A new chapter in Britain's enterprise story
5 min read
28 May 2012
Lord Young's new government initiative to encourage young people into business ownership starts today. Michael Hayman gives us an overview of what that means for business.
StartUp Loans are go! That’s the message from a packed event at Westminster Kingsway College this morning.
The big idea is that young people should have real choices for their future. So, from today, 18-24 year olds will have a choice to consider a different path than student loans. Through StartUp Loans, which could inject £2,500 into their fledgling business ideas.
In Canterbury Tales Chaucer summed up Britain’s entrepreneurs as “the butcher, the baker, the candlestick maker.”
Their forbears could be found among the students we met today. These young people provide the future backbone of British entrepreneurial endeavour – the engineer, the designer, the haute couture maker.
If ever Britain needs an enterprise revolution, it is now. “Enterprise ambition in the UK still lags behind the United States and many don’t realise the opportunities that enterprise offers,” said Lord Young. “If the UK had the same rate of entrepreneurs as the US, there would be approximately 900,000 additional businesses in the UK.”
I have had the pleasure of working with Lord Young of Graffham over the past few months and have seen the StartUp Loans idea evolve from a policy paper to a full on push to mobilise the nation.
A lot of people have been involved in getting the idea going from the great and good like Sir Richard Branson to organisations around the country, who will now be administering a loan bank that will administer some £82m.
My own organisation, StartUp Britain has been tasked with the job of chief evangeliser for the scheme and today the enterprise community joined with us to sing from the same hymn sheet.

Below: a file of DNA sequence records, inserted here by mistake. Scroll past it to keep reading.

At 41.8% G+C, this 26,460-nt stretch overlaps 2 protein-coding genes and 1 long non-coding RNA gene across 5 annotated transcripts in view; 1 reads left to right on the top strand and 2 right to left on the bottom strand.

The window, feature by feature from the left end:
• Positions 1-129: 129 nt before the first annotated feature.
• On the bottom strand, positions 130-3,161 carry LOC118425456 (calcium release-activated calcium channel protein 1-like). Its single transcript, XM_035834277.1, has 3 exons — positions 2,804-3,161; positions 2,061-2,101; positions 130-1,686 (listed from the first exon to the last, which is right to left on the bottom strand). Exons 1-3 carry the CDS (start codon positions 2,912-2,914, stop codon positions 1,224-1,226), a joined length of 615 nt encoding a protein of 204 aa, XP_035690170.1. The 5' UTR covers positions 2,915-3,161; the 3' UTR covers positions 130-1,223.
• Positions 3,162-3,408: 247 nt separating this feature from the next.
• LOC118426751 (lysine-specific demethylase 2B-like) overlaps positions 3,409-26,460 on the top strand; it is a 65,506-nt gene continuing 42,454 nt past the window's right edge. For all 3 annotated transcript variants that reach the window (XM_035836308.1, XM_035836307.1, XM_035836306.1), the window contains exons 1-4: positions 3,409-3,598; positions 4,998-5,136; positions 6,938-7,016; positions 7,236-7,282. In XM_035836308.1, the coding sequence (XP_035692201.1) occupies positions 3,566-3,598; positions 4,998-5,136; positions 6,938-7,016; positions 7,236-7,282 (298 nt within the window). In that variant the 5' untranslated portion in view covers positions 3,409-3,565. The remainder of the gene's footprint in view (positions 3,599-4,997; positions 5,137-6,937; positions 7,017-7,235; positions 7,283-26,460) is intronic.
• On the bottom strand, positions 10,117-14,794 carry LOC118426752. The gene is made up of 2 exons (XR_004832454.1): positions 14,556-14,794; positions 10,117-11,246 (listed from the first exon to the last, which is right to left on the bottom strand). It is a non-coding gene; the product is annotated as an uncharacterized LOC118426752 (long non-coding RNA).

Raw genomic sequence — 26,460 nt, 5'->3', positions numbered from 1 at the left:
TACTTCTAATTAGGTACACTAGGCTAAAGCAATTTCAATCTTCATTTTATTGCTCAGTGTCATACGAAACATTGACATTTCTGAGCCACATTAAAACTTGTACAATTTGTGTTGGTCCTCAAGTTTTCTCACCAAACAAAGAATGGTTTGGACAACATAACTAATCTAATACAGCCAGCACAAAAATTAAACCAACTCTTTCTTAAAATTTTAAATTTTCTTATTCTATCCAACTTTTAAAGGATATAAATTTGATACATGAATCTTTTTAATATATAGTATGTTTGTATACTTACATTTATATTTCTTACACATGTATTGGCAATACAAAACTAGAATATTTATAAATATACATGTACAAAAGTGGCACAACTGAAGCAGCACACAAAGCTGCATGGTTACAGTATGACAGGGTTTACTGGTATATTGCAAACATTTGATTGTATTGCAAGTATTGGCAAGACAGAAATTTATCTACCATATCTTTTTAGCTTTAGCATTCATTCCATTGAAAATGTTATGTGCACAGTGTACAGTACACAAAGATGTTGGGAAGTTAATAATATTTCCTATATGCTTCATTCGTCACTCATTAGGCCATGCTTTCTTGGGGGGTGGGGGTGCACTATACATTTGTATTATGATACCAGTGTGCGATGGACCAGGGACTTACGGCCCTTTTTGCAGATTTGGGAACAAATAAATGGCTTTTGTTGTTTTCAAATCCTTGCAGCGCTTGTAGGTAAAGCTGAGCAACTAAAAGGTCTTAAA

I chaired a great debate on “the things I wished I’d known when I was 18” with former Dragon, Doug Richard, Pizza Express founder Luke Johnson, Apprentice finalist Claire Young, Glasses Direct founder Jamie Murray Wells, and Bo Belle founder Claire Watt-Smith.
The panel offered some superb firepower on ideas to stimulate the young entrepreneurs present on ideas that could turn their £2,500 into sustainable and exciting businesses that could have the potential to fast forward economic recovery.
The seeds of that recovery were on full display at Westminster Kingsway this morning. A fair packed with young student businesses provided a snapshot of entrepreneurial activity in a growing number of further education colleges.
It’s in the FE space that I think the hottest demand for StartUp Loans might occur. I’m working on a superb initiative called GAZELLE, involving 19 colleges around the country who have a sole goal: to create an entrepreneurial college climate to make wealth creation possible.
The StartUp Loans scheme has gained the personal backing of Prime Minister David Cameron, who says he wants young people to have the confidence and support to turn “that spark of an idea into the next global brand”.
In summing up, former Dragon James Caan kept the international theme by describing Britain as “a nation of shopkeepers. “ He meant it as a compliment – and it is. But these were words originally intended to deliver mortal insult when muttered by that architect of the big state, Napoleon.
As time has shown, the story of our island is a trading one and it is a narrative formed by the stories of small firms who have indeed become world beaters.
The ravages of recession may have dulled the memory of how good we really are. No such problem this morning. StartUp Loans could be a vital tool in the armoury of Britain’s economic fight back.
From Canterbury Tales to Cambridge’s Silicon Fen, from startups to serial entrepreneurs, Britain has always been a nation that has first and foremost been brilliant at enterprise.